When producer Howard Baldwin’s film “Ray” was up for an Academy Award, the former Hartford Whalers owner spent his night at the Oscars sitting next to Adam Sandler. When the actor asked about his WHA championship ring, Baldwin said it would take a book to tell his whole story.
The result, some nine years later, is “Slim And None: My Wild Ride From the WHA to the NHL and All the Way to Hollywood.” The book gives readers a glimpse of how the Whalers came together, joined the NHL and more.
In the process, Baldwin hopes to conjure up some Whalers nostalgia at a time when the team might be even more popular than it was when it was still in existence.
“There’s nothing worse than being forgotten,” Baldwin said in a recent phone interview. “It meant so much to so many. It’s nice not to be forgotten and for people to realize, ‘Hey this is what happened, this is the way it happened.’ I’m sure a lot of people don’t know how the team originated, but they’ll know after reading this book. It’s just a nice piece of history to always have.”
Baldwin helped found the Whalers in 1971 when he was just 28. The book details how it started with $25,000 pieced together more intricately than a hockey lineup and the pitfalls he and his partners went through just to get on the ice.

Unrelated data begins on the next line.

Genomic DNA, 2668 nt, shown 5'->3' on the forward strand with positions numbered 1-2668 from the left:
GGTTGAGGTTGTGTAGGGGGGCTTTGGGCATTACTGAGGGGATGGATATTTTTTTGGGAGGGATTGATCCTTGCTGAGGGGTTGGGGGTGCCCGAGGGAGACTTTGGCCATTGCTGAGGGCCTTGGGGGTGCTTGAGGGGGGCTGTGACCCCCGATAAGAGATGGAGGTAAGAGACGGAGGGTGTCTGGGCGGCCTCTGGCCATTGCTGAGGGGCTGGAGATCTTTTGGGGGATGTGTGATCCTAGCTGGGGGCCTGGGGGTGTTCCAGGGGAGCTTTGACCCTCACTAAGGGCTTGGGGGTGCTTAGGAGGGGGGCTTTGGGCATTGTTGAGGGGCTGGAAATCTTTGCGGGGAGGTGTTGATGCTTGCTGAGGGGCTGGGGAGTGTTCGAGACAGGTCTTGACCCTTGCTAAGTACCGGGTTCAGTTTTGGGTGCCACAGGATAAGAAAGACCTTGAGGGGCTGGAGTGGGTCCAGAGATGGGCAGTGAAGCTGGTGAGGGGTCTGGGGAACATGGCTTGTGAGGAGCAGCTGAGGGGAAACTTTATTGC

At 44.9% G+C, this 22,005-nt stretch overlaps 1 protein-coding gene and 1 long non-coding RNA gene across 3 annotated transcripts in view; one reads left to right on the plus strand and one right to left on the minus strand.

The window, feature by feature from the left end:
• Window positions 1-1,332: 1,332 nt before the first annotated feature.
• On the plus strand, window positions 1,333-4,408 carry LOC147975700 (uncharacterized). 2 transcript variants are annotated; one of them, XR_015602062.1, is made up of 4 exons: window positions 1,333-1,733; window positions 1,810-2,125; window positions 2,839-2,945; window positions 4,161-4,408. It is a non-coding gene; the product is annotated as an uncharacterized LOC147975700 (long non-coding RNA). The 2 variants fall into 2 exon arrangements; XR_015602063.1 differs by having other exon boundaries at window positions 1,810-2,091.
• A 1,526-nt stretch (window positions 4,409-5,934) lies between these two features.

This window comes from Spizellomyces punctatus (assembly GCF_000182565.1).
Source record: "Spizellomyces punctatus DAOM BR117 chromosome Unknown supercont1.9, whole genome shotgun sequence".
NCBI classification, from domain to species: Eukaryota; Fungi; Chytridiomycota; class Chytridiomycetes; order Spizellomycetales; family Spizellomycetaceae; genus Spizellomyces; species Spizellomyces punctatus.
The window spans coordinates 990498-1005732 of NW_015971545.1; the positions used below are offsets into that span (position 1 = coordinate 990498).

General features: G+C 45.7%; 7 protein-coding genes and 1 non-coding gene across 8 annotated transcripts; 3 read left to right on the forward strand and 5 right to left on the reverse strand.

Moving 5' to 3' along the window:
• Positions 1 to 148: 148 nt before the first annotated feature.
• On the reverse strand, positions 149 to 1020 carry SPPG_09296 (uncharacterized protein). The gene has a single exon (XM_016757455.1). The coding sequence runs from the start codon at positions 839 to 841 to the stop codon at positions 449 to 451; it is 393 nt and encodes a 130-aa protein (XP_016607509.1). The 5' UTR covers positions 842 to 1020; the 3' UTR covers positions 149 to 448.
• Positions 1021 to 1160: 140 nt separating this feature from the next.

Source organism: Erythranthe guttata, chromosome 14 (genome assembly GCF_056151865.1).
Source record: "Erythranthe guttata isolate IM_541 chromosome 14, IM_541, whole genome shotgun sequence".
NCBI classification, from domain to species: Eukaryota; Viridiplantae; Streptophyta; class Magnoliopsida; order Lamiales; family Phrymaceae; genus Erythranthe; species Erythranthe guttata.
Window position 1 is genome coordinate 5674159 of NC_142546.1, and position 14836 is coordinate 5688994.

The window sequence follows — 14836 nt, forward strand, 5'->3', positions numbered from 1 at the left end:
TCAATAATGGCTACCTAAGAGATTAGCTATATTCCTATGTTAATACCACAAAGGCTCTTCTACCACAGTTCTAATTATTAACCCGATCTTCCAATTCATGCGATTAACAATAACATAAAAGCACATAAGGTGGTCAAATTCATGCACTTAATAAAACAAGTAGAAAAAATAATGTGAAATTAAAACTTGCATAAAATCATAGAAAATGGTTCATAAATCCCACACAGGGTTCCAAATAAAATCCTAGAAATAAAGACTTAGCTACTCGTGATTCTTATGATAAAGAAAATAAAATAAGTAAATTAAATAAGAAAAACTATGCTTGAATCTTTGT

Even after going on to win the Stanley Cup with the Pittsburgh Penguins and producing movies like “Sudden Death,” “Mystery, Alaska” and “Ray,” Baldwin considers the origin of the Whalers his favourite part of the book, which was released over the weekend.
“We were too stupid to know the difference and we had no fear,” Baldwin said. “That was really fun. I don’t think it can be replicated today because of what the values are today. But that to me was the most fun part of my business life was going by the seat of our pants and trying to get a major-league franchise, quote-unquote, and make it work.”
The book’s title comes from a 1971 Boston Herald hockey column by D. Leo Monahan that was skeptical, to say the least, about Baldwin and Johnny Coburn being able to get a WHA franchise in New England. An Avco World Trophy soon followed, and Baldwin also helped the Whalers join the NHL in the merger as the only U.S. team along with the Edmonton Oilers, Winnipeg Jets and Quebec Nordiques.
Almost 30 years after he sold the Whalers and 17 since they moved from Hartford to become the Carolina Hurricanes, they still have a cult following in hockey. People remember their song, “Brass Bonanza,” and still wear the “HW” logo.
“I think it’s the ninth-best-selling logo in the NHL,” Baldwin said. “The actual franchise is in Carolina but at least in the minds of many, the logo goes on. It’s a franchise whose origins I hope will never be forgotten.”
The book isn’t all good, as Baldwin explains what led to his selling the Whalers and the Penguins filing for bankruptcy. For all the good fortune he had in getting the Whalers off the ground and onto the ice, not everything worked out in his favour.
Beyond Whalers fans, Baldwin hopes the book gets through to young people.
“I hope the book inspires people to follow their hearts a little bit and do things they have passion for,” he said.
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